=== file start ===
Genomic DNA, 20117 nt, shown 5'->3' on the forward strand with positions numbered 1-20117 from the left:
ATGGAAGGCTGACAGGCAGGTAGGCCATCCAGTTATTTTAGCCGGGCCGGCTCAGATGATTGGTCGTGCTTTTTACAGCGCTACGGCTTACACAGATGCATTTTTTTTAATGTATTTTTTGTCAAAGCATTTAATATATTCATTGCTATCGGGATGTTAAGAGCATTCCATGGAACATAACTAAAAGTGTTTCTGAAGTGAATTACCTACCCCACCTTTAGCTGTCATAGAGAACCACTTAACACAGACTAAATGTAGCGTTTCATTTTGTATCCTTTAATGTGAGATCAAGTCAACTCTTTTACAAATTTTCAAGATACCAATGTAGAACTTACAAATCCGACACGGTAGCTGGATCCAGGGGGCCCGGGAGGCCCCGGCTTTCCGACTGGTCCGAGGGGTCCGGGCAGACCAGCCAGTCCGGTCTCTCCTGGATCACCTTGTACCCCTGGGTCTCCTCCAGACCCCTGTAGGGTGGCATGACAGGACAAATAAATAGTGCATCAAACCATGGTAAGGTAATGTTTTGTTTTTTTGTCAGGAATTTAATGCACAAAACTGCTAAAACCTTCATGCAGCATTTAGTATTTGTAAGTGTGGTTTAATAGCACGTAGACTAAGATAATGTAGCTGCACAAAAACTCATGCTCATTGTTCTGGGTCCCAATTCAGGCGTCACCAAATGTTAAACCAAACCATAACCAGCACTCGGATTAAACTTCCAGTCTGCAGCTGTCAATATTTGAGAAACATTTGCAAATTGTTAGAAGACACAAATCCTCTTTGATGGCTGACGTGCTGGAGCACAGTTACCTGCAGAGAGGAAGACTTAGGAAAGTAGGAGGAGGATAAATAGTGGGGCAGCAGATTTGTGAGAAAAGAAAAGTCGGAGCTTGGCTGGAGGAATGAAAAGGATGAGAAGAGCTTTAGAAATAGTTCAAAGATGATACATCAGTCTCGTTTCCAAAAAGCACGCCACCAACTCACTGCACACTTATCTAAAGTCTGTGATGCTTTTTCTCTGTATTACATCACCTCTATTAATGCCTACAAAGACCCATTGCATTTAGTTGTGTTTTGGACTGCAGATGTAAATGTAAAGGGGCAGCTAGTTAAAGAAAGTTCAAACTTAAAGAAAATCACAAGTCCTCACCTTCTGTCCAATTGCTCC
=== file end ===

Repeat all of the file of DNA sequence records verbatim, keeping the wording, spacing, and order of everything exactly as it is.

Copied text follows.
Genomic DNA, 20117 nt, shown 5'->3' on the forward strand with positions numbered 1-20117 from the left:
ATGGAAGGCTGACAGGCAGGTAGGCCATCCAGTTATTTTAGCCGGGCCGGCTCAGATGATTGGTCGTGCTTTTTACAGCGCTACGGCTTACACAGATGCATTTTTTTTAATGTATTTTTTGTCAAAGCATTTAATATATTCATTGCTATCGGGATGTTAAGAGCATTCCATGGAACATAACTAAAAGTGTTTCTGAAGTGAATTACCTACCCCACCTTTAGCTGTCATAGAGAACCACTTAACACAGACTAAATGTAGCGTTTCATTTTGTATCCTTTAATGTGAGATCAAGTCAACTCTTTTACAAATTTTCAAGATACCAATGTAGAACTTACAAATCCGACACGGTAGCTGGATCCAGGGGGCCCGGGAGGCCCCGGCTTTCCGACTGGTCCGAGGGGTCCGGGCAGACCAGCCAGTCCGGTCTCTCCTGGATCACCTTGTACCCCTGGGTCTCCTCCAGACCCCTGTAGGGTGGCATGACAGGACAAATAAATAGTGCATCAAACCATGGTAAGGTAATGTTTTGTTTTTTTGTCAGGAATTTAATGCACAAAACTGCTAAAACCTTCATGCAGCATTTAGTATTTGTAAGTGTGGTTTAATAGCACGTAGACTAAGATAATGTAGCTGCACAAAAACTCATGCTCATTGTTCTGGGTCCCAATTCAGGCGTCACCAAATGTTAAACCAAACCATAACCAGCACTCGGATTAAACTTCCAGTCTGCAGCTGTCAATATTTGAGAAACATTTGCAAATTGTTAGAAGACACAAATCCTCTTTGATGGCTGACGTGCTGGAGCACAGTTACCTGCAGAGAGGAAGACTTAGGAAAGTAGGAGGAGGATAAATAGTGGGGCAGCAGATTTGTGAGAAAAGAAAAGTCGGAGCTTGGCTGGAGGAATGAAAAGGATGAGAAGAGCTTTAGAAATAGTTCAAAGATGATACATCAGTCTCGTTTCCAAAAAGCACGCCACCAACTCACTGCACACTTATCTAAAGTCTGTGATGCTTTTTCTCTGTATTACATCACCTCTATTAATGCCTACAAAGACCCATTGCATTTAGTTGTGTTTTGGACTGCAGATGTAAATGTAAAGGGGCAGCTAGTTAAAGAAAGTTCAAACTTAAAGAAAATCACAAGTCCTCACCTTCTGTCCAATTGCTCC